The Trump administration just put the black back in Black Friday.
The office of U.S. Trade Representative Robert Lighthizer announced Tuesday that the 10% tariffs that were supposed to go into effect on many imported Chinese goods on Sept. 1 would be delayed until Dec. 15. No reason was given for the delay, which will affect a bevy of consumer goods and agricultural products that are produced or assembled in China, such as laptop computers, game consoles, athletic shoes and housewares.
Not to put too fine a point on it, but the delay means the tariffs will kick in after Black Friday and Cyber Monday (the heavy shopping days at malls and online on the Friday and Monday after Thanksgiving, respectively), giving retailers and shoppers plenty of time to load up for the holidays without paying higher prices as a result of the new taxes.
The move averts some of the damage President Trump had threatened to cause when he summarily announced the imposition of the tariffs, which targeted the roughly $300 billion worth of Chinese imports not already subject to tariffs of up to 25%. That uptick in the trade war Trump launched against China fed growing fears of an economic slowdown that, in turn, drove the stock market sharply lower shortly after hitting record highs this summer.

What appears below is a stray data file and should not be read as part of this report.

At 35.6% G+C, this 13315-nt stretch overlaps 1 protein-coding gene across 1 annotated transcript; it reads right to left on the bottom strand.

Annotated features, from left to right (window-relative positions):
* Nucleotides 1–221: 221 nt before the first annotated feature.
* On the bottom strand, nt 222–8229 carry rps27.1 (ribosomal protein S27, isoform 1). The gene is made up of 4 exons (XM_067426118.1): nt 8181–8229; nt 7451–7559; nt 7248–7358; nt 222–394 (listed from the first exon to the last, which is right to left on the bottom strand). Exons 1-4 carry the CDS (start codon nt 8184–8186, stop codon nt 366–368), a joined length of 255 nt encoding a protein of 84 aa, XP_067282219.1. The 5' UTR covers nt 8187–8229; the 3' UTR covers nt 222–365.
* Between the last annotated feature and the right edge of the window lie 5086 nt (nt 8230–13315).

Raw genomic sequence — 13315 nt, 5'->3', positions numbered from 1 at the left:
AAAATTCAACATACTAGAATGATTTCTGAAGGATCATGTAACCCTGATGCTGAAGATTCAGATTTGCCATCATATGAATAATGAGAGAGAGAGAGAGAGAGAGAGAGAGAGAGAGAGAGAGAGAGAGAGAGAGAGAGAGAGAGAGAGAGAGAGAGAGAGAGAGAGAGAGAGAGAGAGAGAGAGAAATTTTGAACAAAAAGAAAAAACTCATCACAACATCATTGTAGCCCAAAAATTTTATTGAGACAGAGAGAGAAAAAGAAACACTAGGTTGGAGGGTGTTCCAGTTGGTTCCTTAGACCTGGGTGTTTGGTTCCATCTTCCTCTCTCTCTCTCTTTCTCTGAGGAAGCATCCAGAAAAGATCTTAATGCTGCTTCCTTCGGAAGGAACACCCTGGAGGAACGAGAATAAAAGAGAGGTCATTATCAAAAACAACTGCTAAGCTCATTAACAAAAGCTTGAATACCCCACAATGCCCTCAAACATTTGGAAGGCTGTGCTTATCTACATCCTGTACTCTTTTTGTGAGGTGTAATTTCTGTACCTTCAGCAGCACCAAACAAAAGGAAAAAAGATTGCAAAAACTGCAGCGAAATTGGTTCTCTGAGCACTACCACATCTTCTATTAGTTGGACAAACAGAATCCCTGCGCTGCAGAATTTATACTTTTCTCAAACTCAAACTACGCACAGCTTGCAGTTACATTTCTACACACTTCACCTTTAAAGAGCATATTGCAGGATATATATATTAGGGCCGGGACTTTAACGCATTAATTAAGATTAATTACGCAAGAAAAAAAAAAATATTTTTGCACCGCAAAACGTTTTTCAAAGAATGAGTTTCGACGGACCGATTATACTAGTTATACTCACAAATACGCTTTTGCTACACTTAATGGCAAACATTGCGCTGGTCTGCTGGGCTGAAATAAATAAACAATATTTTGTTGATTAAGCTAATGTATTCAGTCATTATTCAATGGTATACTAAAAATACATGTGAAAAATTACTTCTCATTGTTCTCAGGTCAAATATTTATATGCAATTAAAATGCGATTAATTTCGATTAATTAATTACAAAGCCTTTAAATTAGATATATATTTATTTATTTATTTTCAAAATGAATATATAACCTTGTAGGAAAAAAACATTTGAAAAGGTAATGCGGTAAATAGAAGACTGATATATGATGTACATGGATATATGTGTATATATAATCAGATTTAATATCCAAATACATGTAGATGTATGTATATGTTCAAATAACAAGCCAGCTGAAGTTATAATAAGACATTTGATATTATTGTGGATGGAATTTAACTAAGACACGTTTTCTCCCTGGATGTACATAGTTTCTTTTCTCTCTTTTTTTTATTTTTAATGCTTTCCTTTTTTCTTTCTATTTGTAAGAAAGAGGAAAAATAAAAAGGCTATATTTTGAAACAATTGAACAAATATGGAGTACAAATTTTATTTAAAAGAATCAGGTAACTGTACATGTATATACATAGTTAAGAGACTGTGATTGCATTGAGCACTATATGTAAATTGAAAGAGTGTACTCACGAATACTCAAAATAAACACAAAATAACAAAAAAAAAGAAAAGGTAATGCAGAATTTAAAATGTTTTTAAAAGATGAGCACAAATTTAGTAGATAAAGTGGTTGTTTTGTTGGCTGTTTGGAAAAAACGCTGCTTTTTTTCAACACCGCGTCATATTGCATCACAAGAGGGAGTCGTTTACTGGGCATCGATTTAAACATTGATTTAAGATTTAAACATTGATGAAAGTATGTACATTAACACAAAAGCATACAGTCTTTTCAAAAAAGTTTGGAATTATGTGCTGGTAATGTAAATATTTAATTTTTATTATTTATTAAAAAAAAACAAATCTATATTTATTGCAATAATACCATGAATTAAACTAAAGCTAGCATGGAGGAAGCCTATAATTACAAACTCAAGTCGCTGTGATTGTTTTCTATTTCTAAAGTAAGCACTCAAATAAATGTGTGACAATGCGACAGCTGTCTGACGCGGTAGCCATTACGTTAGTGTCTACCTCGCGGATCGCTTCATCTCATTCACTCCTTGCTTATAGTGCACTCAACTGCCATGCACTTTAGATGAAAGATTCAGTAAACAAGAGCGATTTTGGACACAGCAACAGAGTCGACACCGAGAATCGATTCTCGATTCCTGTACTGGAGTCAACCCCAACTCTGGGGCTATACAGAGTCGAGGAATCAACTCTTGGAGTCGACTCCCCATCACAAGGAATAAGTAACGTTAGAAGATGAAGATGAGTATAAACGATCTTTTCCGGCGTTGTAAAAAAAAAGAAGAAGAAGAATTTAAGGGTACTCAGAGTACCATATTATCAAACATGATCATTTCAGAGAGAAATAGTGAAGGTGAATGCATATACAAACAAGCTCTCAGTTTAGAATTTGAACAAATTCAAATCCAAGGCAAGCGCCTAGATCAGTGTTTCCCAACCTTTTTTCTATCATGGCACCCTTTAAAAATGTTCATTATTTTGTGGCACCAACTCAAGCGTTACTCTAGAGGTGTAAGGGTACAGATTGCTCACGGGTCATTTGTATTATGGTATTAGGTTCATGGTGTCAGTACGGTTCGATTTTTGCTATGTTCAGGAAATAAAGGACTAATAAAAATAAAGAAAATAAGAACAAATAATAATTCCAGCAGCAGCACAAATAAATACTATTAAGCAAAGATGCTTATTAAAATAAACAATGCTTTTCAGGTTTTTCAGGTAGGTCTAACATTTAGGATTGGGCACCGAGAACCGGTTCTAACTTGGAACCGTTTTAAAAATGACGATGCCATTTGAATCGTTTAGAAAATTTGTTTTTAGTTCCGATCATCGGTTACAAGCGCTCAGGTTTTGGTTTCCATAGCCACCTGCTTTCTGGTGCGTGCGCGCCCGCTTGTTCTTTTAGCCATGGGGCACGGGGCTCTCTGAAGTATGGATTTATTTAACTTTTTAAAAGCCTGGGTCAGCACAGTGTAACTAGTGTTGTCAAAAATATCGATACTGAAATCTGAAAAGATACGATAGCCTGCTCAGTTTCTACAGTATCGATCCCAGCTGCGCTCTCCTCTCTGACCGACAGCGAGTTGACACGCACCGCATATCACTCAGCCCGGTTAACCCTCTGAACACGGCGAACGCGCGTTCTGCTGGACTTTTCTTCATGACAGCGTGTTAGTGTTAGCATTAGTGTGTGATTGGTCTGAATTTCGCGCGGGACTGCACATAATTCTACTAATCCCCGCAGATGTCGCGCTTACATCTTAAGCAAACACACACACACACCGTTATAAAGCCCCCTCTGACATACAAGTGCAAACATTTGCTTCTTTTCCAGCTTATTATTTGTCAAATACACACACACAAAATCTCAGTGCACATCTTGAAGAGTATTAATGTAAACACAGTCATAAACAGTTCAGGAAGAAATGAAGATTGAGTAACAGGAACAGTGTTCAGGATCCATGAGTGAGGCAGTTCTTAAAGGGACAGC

The new tariffs were particularly worrisome to investors because they targeted the consumer goods that had been largely spared by the previous salvos. Those goods fuel much of the consumer spending that is the backbone of the U.S. economy.
Lighthizer’s office also said Tuesday that it planned to exempt other unspecified Chinese imports from the tariffs “based on health, safety, national security and other factors.” That could be anything, which makes the targets of the tariffs all the more uncertain and seemingly random — or, worse, subject to lobbying and political influence.
But then, we’re not talking about rational economic policy here. The president clings publicly to the fiction that the tariffs he imposes are paid by the Chinese rather than the American importers, businesses and consumers who actually foot the bill. He pretends they are uniquely damaging to China, when in fact they’ve disrupted U.S. supply chains and fueled retaliation by China against U.S. exporters — particularly farmers.
Trump’s right about one thing: China’s trade practices have to change. But his unilateral tactics and thirst for leverage are causing a lot of pain for people in this country too. The move to spare Black Friday suggests that he’s finally recognizing this.